In this post, we will see the various working levels of industrial automation.
It is necessary to understand various levels of industrial automation. There are so many hardware devices, software, IT infrastructure, and networking involved; that it is a must to co-relate things between them and understand what the difference between them is.
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Suppose you are working in an office and are not aware of the level of the various employees. This will hamper your knowledge about the company working and will also not teach you what to speak with whom.
For example, an engineer cannot talk directly to a director. He has to report to his immediate next higher level of team leader.
Similarly, it is important to know what level in industrial automation can speak and co-relate things to the next level.
Five Levels in Industrial Automation
Basically, there are five levels in industrial automation – starting from L0 to L4. We will see each one of them in this post and understand it’s basics.
Level 0 – Sensors and Signals
This is the first and lowest level of industrial automation. It consists of field devices like sensors, actuators, instruments, motors, valves, actuators, switches, and other equipment. You can also define it as a field layer.
The main purpose of industrial automation is to control the inputs and outputs, and you have to be familiar with them to efficiently control them. If you do not know what a sensor will do or how a motor will work, you cannot proceed ahead to the next level of programming.
Basically, if you are not familiar with the hardware input and hardware output controlling, then you what makes sense in doing advanced levels of programming; when you do not know what a lower level functionality is doing.
These devices send and receive data with respect to the next level. The data transfer can be digital, analog, or in communication form.
Level 1 – Manipulation and Control
This is the stage from where controlling starts. It comprises PLCs and PIDs. You have got the data from a sensor and you now want to control a motor according to it.
For that, a program needs to be written in a controller that will accept the hardware sensor input and control the hardware motor output accordingly.
This controller is nothing but a PLC, where a program will be written to manipulate the inputs and outputs accordingly.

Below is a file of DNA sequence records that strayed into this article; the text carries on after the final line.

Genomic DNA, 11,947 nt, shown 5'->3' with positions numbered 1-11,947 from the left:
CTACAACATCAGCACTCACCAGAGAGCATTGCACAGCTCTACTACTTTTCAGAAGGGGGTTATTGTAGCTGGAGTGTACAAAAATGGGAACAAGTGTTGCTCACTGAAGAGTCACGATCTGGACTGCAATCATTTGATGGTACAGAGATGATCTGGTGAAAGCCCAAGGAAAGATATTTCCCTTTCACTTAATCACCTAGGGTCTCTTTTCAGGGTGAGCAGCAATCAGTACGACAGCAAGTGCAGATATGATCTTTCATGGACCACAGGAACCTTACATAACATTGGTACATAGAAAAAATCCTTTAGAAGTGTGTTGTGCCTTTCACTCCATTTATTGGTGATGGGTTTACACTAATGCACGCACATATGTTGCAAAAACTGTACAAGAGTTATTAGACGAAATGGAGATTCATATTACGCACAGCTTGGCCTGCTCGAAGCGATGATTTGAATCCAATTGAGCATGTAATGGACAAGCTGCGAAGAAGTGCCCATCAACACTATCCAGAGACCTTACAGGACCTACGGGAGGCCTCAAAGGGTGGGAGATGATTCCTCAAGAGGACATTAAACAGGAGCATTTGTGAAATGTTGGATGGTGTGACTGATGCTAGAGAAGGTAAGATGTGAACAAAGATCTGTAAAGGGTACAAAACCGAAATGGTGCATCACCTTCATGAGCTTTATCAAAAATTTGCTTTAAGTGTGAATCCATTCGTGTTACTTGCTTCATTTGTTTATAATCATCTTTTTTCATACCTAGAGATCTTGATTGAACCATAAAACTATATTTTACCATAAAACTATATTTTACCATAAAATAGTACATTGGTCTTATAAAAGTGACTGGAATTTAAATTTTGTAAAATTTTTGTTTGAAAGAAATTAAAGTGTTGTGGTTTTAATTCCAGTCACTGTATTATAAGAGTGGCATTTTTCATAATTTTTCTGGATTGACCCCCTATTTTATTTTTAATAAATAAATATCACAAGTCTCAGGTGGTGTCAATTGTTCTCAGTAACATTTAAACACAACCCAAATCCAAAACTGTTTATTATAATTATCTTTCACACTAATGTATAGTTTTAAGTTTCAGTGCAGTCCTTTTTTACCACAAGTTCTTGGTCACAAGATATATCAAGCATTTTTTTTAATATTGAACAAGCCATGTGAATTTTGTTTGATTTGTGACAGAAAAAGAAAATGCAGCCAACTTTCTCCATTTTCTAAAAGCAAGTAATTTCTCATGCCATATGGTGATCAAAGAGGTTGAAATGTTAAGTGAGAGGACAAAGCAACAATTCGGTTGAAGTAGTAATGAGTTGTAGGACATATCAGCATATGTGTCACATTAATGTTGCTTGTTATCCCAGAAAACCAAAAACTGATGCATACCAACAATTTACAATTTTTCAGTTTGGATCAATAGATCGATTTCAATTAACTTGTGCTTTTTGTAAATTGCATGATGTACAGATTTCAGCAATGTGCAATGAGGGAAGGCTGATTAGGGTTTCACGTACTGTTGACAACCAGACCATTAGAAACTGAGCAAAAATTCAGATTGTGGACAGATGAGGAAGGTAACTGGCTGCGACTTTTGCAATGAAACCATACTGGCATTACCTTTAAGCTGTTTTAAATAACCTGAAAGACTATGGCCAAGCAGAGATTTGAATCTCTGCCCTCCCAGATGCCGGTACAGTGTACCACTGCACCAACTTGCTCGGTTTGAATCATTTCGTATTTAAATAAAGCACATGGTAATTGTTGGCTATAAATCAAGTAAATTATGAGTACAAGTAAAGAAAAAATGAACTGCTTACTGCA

Apart from PLC, sometimes a PID controller is also used to reduce costs. It is nothing but a small controller which will modulate the output according to the input received, based on PID calculations.
The only negative point in the PID controller is that it is an in-built programmed device and you cannot change it. The manufacturer only can change its program.
But in PLC, you can create the whole program according to your requirements. This level can be termed as control stage and it sends data to the next level through communication form.
Level 2 – Supervisory Control
Suppose there are 10 PLC’s in a plant. You want to monitor and control them by sitting in a single remote location office. This requires networking and communication among all these PLCs.
Basically, the role of this level is to integrate all the controllers of a plant into one single platform. This helps to supervise and control the whole system in one go.
This is done by SCADA. You can visualize the whole process, see alarms, generate reports, run batches, and control the operator’s action through the audit trail.
To integrate the whole network with SCADA, you need to understand various communication topologies which are used with the PLC systems. SCADA is run on desktop PC or IPC (Industrial PC).
Level 3 – Planning and Operations
This level is used for planning and operations in a plant. It is a computer management system and can monitor and control multiple SCADA systems.
So, suppose there are multiple processes in a plant and it is required to supervise the entire manufacturing process from start to end. This can be done by MES (Manufacturing Execution System). With this, the user can plan his activities and control manufacturing data and processes.
Multiple plants (right from start to end), various vendor data information, equipment information, and planning and manufacturing daily chart can be viewed and controlled through MES.
Level 4 – Business Planning, Logistics, and Enterprise Level Operations
There are multiple departments in a company – like sales, purchase, HR, finance, logistics, production, inventory control, etc. If all the processes after manufacturing (MES) are not linked and are done manually, it will give the desired outputs; but will be very slow.
The production rate will decrease; because many persons will have to wait for other department personnel to wait for their next step. So, ERP (Enterprise Resource Planning) comes into the picture here.
ERP is an automation process that works on computer technology and automates all the processes of an office in an easy way.
Data has been communicated automatically in a transparent way between the departments. This reduces time and increases efficiency.
So, you can see that starting from small sensors, to PLC, to SCADA, to MES, and at last the ERP; the process goes from local control to supervision to manufacturing control and to enterprise process management.
The entire automation cycle for manufacturing a product goes very smoothly through this. It is thus important to understand each and every level of automation in industries.
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